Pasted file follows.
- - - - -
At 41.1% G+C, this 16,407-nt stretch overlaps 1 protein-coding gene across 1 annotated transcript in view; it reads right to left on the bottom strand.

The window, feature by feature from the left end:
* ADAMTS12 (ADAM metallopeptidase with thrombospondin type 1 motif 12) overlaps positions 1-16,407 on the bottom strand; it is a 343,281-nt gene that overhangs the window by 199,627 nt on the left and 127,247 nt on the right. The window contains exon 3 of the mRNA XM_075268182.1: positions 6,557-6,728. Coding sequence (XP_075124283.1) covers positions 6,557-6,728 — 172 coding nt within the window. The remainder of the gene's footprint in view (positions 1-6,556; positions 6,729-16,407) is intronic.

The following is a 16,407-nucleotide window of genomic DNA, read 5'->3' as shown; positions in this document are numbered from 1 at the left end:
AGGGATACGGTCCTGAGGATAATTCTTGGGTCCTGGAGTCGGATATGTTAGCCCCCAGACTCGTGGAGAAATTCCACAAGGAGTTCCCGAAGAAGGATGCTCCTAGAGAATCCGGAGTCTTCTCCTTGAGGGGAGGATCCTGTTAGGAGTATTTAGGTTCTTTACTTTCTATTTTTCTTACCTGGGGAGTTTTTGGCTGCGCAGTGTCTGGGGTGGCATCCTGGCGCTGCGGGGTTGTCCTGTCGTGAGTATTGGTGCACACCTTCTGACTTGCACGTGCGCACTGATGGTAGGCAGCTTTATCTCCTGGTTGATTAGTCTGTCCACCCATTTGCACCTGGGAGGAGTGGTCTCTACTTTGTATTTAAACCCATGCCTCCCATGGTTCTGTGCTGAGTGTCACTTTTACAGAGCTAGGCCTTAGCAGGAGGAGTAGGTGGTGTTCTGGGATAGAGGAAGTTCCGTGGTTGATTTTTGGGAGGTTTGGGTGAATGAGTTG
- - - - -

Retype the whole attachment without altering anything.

At 41.1% G+C, this 16,407-nt stretch overlaps 1 protein-coding gene across 1 annotated transcript in view; it reads right to left on the bottom strand.

The window, feature by feature from the left end:
* ADAMTS12 (ADAM metallopeptidase with thrombospondin type 1 motif 12) overlaps positions 1-16,407 on the bottom strand; it is a 343,281-nt gene that overhangs the window by 199,627 nt on the left and 127,247 nt on the right. The window contains exon 3 of the mRNA XM_075268182.1: positions 6,557-6,728. Coding sequence (XP_075124283.1) covers positions 6,557-6,728 — 172 coding nt within the window. The remainder of the gene's footprint in view (positions 1-6,556; positions 6,729-16,407) is intronic.

The following is a 16,407-nucleotide window of genomic DNA, read 5'->3' as shown; positions in this document are numbered from 1 at the left end:
AGGGATACGGTCCTGAGGATAATTCTTGGGTCCTGGAGTCGGATATGTTAGCCCCCAGACTCGTGGAGAAATTCCACAAGGAGTTCCCGAAGAAGGATGCTCCTAGAGAATCCGGAGTCTTCTCCTTGAGGGGAGGATCCTGTTAGGAGTATTTAGGTTCTTTACTTTCTATTTTTCTTACCTGGGGAGTTTTTGGCTGCGCAGTGTCTGGGGTGGCATCCTGGCGCTGCGGGGTTGTCCTGTCGTGAGTATTGGTGCACACCTTCTGACTTGCACGTGCGCACTGATGGTAGGCAGCTTTATCTCCTGGTTGATTAGTCTGTCCACCCATTTGCACCTGGGAGGAGTGGTCTCTACTTTGTATTTAAACCCATGCCTCCCATGGTTCTGTGCTGAGTGTCACTTTTACAGAGCTAGGCCTTAGCAGGAGGAGTAGGTGGTGTTCTGGGATAGAGGAAGTTCCGTGGTTGATTTTTGGGAGGTTTGGGTGAATGAGTTG